Romantic love is such a fascinating topic – especially when imagining it in the context of Shakespeare. So much of what came from the Bard all of those years ago has embedded its way into the very fabric of our lives. Whether it’s the idea of star-crossed lovers or the confines of a particularly bad marriage; a fallen woman or a young girl (epitomizing spring perhaps) entering into marriage; or even the understanding that the season of your life, as an aging woman, has definitely entered into its winter phase, I love how Wright brings these Shakespearean themes into the novel – he makes them real and imbues them with a different kind of richness than you’d see in a play.
What did you both think of the religious overtones — the Puritan aspects to the novel?
Having just read Wright’s “Notes On Writing Mr. Shakespeare’s Bastard“, I appreciate his writing and his creation of the story even more. Wright says that he came up with the idea for this novel with an image, an image of an old lady sitting by the window. As he continues to describe growing this image into an idea and then a novel, I am astounded at how accurately and perfectly he creates the image in my mind. I think it is this precision that really makes the novel shine.
As to your question about religious overtones and Puritan aspects of the novel, I think they work so well because not only do they help to build and create the feeling of Elizabethian England but the religious idividuals such as Aerlene’s aunt and her sister work well as a foil for Aerlene’s nature-loving and even nature-worshipping mother. They help to explain the innocense of Aerlene’s mother’s love for William Shakespeare and the other men in her life.
In his essay, Wright also discusses his negotiation of ensuring that the language was true and original without sounding “quaint and artificial” and I think as Rosalyn pointed out, he does this so well. He creates the England of 400 years ago in a way that today’s reader can relate to, using ever enduring feelings and emotions and ideas that stand the test of time, just like William Shakespeare.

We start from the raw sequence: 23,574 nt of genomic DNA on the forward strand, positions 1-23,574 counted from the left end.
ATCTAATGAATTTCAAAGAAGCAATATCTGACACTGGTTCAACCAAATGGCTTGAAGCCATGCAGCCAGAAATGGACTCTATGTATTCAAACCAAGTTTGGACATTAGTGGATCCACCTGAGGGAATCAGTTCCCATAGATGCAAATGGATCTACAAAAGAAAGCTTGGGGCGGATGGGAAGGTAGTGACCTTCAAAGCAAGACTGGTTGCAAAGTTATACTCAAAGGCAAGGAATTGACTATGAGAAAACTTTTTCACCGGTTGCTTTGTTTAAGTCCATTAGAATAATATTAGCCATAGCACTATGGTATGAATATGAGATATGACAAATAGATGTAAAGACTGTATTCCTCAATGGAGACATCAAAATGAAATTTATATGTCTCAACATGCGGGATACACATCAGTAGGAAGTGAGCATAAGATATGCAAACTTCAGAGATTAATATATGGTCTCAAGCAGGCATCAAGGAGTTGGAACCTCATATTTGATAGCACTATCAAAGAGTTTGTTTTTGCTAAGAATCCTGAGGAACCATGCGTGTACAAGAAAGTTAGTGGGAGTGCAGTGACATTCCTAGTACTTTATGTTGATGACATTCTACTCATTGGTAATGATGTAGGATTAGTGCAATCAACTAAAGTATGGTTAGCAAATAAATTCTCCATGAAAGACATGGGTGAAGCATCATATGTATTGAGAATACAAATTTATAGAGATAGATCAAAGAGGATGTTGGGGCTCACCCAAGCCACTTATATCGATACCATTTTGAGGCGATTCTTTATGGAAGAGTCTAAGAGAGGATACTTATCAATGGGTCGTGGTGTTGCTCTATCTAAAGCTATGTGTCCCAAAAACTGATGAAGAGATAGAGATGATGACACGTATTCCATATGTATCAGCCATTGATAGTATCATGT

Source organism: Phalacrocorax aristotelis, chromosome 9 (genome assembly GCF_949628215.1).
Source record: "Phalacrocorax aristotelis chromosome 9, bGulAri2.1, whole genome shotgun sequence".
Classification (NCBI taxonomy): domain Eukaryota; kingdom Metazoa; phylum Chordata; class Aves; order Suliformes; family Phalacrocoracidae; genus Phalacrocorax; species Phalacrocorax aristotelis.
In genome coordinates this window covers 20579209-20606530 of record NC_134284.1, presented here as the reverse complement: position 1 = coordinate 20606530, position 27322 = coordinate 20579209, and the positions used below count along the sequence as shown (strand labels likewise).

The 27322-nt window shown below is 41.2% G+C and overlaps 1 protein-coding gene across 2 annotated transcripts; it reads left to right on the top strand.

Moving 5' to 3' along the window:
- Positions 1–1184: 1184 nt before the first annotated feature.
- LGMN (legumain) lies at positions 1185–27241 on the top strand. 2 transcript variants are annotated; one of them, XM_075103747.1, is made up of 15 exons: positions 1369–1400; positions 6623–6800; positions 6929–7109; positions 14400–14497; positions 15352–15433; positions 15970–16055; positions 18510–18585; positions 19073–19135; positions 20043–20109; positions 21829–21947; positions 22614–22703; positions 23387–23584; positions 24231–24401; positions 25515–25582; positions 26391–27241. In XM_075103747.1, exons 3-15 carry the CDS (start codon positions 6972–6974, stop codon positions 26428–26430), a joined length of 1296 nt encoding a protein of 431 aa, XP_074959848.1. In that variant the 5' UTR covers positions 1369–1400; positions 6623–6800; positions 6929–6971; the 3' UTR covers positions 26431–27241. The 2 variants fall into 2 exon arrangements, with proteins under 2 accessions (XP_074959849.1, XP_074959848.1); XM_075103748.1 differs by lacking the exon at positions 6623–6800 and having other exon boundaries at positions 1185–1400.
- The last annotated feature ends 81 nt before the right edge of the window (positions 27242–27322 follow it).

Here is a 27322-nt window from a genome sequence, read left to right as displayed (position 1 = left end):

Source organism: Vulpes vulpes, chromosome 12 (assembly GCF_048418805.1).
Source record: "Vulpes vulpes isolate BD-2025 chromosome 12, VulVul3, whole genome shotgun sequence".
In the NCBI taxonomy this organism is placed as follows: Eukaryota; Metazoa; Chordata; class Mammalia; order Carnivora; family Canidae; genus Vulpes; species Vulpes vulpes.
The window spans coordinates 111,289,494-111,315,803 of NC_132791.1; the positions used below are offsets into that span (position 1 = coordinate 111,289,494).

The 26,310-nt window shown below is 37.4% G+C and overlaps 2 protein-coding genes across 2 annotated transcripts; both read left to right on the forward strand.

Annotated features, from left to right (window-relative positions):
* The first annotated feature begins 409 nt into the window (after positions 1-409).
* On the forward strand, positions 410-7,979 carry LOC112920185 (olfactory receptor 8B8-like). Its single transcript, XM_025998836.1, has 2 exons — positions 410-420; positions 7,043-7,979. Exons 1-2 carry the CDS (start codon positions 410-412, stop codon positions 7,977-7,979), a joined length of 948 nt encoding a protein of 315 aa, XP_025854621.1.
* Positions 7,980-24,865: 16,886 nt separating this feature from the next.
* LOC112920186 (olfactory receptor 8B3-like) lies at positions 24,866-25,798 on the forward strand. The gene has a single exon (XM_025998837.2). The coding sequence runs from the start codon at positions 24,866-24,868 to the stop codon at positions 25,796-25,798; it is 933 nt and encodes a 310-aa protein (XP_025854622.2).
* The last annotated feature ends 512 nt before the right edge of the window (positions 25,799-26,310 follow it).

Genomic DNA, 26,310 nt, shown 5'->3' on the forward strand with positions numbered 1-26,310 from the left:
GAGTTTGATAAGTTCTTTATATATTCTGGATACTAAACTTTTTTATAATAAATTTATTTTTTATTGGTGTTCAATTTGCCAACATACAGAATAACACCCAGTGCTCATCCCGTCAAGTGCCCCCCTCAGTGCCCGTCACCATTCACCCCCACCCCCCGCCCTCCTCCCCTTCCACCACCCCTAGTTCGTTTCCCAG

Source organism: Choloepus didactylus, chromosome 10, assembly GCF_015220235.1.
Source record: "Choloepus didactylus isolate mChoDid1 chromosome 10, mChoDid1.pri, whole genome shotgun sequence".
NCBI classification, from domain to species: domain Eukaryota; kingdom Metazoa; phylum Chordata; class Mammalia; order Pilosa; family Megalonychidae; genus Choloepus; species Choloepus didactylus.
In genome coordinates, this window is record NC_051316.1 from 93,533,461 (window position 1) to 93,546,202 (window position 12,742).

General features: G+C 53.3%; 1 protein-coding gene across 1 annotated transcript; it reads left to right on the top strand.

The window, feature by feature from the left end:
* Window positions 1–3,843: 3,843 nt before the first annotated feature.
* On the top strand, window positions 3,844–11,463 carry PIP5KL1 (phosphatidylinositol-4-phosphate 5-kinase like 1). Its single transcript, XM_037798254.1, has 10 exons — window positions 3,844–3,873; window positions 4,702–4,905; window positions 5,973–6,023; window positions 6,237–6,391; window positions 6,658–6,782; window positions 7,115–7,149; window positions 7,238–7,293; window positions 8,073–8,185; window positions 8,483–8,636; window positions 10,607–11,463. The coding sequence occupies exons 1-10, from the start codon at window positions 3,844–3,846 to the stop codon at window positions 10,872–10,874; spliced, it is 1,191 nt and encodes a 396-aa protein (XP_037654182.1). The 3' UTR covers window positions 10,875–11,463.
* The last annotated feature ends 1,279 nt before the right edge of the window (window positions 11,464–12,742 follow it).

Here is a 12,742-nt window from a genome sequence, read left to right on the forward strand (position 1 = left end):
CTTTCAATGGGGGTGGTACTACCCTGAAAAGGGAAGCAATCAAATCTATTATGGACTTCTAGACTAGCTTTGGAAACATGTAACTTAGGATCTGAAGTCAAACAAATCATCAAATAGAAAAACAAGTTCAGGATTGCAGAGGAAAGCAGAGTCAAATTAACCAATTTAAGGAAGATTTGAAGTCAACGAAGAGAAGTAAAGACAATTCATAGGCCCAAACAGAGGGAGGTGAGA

I found the two main female characters, Aerlene and Elizabeth, to be quite free spirited , at least compared to what I perceive the behavior of girls to have been during Elizabethan times. I agree with Kat’s statement above about how the Puritan beliefs of their family members were a foil against which the girls rebelled. The ‘sins’ that they committed gave them the freedom to leave their small community and seek out their own paths in London.
I found it refreshing that Aerlene wasn’t searching for her father to take advantage of his fame or money- just to meet him and to have him know who she was so she could move on with her life.
I thoroughly enjoyed this book — it was engrossing, moving, has characters that stick with you, and offers an intriguing take on the inspiration for Shakespeare’s plays. If I had to assign a rating to this book, I’d give it an 8.5/10.
I’d agree, 8.5 out of 10 is the perfect grade for the novel. It’s funny, “freedom” seems to be a big theme in literature this fall (speaking of Jonathan Franzen’s new novel, natch) and I think that Wright explores it thoroughly too by contrasting the religious fervor of the Puritans, their quest for “freedom” in a new world and Aerlene and Elizabeth’s own need to be as fully realized as their society would allow. Regardless, like both of you, I truly enjoyed this book and think it’ll appeal to a broad selection of readers: historical fiction lovers, literary fiction devotees and those in between just craving a good story with fascinating characters.
Now it’s your turn to form your own opinions on Mr. Shakespeare’s Bastard! Let us know what you think.
Deanna, Katerina & Rosalyn